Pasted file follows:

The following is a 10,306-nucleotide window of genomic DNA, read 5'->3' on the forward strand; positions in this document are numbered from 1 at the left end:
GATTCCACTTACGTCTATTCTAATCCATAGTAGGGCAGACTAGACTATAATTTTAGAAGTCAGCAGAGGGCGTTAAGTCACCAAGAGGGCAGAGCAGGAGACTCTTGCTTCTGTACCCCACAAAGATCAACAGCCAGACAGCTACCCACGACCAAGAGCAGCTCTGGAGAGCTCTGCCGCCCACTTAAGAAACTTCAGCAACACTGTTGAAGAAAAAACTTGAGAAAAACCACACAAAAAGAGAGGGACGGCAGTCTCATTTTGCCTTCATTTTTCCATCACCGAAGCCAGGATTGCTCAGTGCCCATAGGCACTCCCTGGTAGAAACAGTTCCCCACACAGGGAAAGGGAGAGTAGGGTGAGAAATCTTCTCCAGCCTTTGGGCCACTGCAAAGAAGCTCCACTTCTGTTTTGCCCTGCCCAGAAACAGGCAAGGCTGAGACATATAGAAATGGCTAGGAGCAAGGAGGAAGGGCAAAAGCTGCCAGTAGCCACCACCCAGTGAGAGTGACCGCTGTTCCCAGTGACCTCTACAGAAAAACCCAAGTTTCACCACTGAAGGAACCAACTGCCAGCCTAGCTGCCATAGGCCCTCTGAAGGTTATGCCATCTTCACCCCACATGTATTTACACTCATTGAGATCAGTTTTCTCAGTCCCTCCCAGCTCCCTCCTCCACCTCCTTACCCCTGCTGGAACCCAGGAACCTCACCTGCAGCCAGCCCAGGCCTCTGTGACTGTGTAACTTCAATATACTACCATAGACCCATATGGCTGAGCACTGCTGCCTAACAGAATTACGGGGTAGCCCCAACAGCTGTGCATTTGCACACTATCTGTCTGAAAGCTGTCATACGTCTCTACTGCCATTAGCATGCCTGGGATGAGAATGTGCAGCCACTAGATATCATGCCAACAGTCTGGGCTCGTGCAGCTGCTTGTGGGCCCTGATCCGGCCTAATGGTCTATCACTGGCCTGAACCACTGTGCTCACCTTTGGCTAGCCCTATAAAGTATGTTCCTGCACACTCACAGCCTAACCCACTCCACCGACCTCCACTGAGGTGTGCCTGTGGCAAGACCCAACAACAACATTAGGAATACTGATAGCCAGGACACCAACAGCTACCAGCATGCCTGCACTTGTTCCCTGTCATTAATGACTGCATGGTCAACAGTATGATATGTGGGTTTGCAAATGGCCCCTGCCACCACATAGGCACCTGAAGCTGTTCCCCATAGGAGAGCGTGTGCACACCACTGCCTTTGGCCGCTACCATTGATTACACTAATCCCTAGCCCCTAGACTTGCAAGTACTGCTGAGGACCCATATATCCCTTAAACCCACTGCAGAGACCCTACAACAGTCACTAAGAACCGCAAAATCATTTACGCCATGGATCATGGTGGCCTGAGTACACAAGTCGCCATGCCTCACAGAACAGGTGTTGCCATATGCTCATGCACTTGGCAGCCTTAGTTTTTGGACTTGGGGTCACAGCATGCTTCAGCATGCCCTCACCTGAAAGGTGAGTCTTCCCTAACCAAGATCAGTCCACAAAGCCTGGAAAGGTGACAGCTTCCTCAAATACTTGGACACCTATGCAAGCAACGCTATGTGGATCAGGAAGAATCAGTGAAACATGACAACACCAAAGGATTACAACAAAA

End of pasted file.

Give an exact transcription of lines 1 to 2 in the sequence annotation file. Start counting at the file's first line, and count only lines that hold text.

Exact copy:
The following is a 10,306-nucleotide window of genomic DNA, read 5'->3' on the forward strand; positions in this document are numbered from 1 at the left end:
GATTCCACTTACGTCTATTCTAATCCATAGTAGGGCAGACTAGACTATAATTTTAGAAGTCAGCAGAGGGCGTTAAGTCACCAAGAGGGCAGAGCAGGAGACTCTTGCTTCTGTACCCCACAAAGATCAACAGCCAGACAGCTACCCACGACCAAGAGCAGCTCTGGAGAGCTCTGCCGCCCACTTAAGAAACTTCAGCAACACTGTTGAAGAAAAAACTTGAGAAAAACCACACAAAAAGAGAGGGACGGCAGTCTCATTTTGCCTTCATTTTTCCATCACCGAAGCCAGGATTGCTCAGTGCCCATAGGCACTCCCTGGTAGAAACAGTTCCCCACACAGGGAAAGGGAGAGTAGGGTGAGAAATCTTCTCCAGCCTTTGGGCCACTGCAAAGAAGCTCCACTTCTGTTTTGCCCTGCCCAGAAACAGGCAAGGCTGAGACATATAGAAATGGCTAGGAGCAAGGAGGAAGGGCAAAAGCTGCCAGTAGCCACCACCCAGTGAGAGTGACCGCTGTTCCCAGTGACCTCTACAGAAAAACCCAAGTTTCACCACTGAAGGAACCAACTGCCAGCCTAGCTGCCATAGGCCCTCTGAAGGTTATGCCATCTTCACCCCACATGTATTTACACTCATTGAGATCAGTTTTCTCAGTCCCTCCCAGCTCCCTCCTCCACCTCCTTACCCCTGCTGGAACCCAGGAACCTCACCTGCAGCCAGCCCAGGCCTCTGTGACTGTGTAACTTCAATATACTACCATAGACCCATATGGCTGAGCACTGCTGCCTAACAGAATTACGGGGTAGCCCCAACAGCTGTGCATTTGCACACTATCTGTCTGAAAGCTGTCATACGTCTCTACTGCCATTAGCATGCCTGGGATGAGAATGTGCAGCCACTAGATATCATGCCAACAGTCTGGGCTCGTGCAGCTGCTTGTGGGCCCTGATCCGGCCTAATGGTCTATCACTGGCCTGAACCACTGTGCTCACCTTTGGCTAGCCCTATAAAGTATGTTCCTGCACACTCACAGCCTAACCCACTCCACCGACCTCCACTGAGGTGTGCCTGTGGCAAGACCCAACAACAACATTAGGAATACTGATAGCCAGGACACCAACAGCTACCAGCATGCCTGCACTTGTTCCCTGTCATTAATGACTGCATGGTCAACAGTATGATATGTGGGTTTGCAAATGGCCCCTGCCACCACATAGGCACCTGAAGCTGTTCCCCATAGGAGAGCGTGTGCACACCACTGCCTTTGGCCGCTACCATTGATTACACTAATCCCTAGCCCCTAGACTTGCAAGTACTGCTGAGGACCCATATATCCCTTAAACCCACTGCAGAGACCCTACAACAGTCACTAAGAACCGCAAAATCATTTACGCCATGGATCATGGTGGCCTGAGTACACAAGTCGCCATGCCTCACAGAACAGGTGTTGCCATATGCTCATGCACTTGGCAGCCTTAGTTTTTGGACTTGGGGTCACAGCATGCTTCAGCATGCCCTCACCTGAAAGGTGAGTCTTCCCTAACCAAGATCAGTCCACAAAGCCTGGAAAGGTGACAGCTTCCTCAAATACTTGGACACCTATGCAAGCAACGCTATGTGGATCAGGAAGAATCAGTGAAACATGACAACACCAAAGGATTACAACAAAA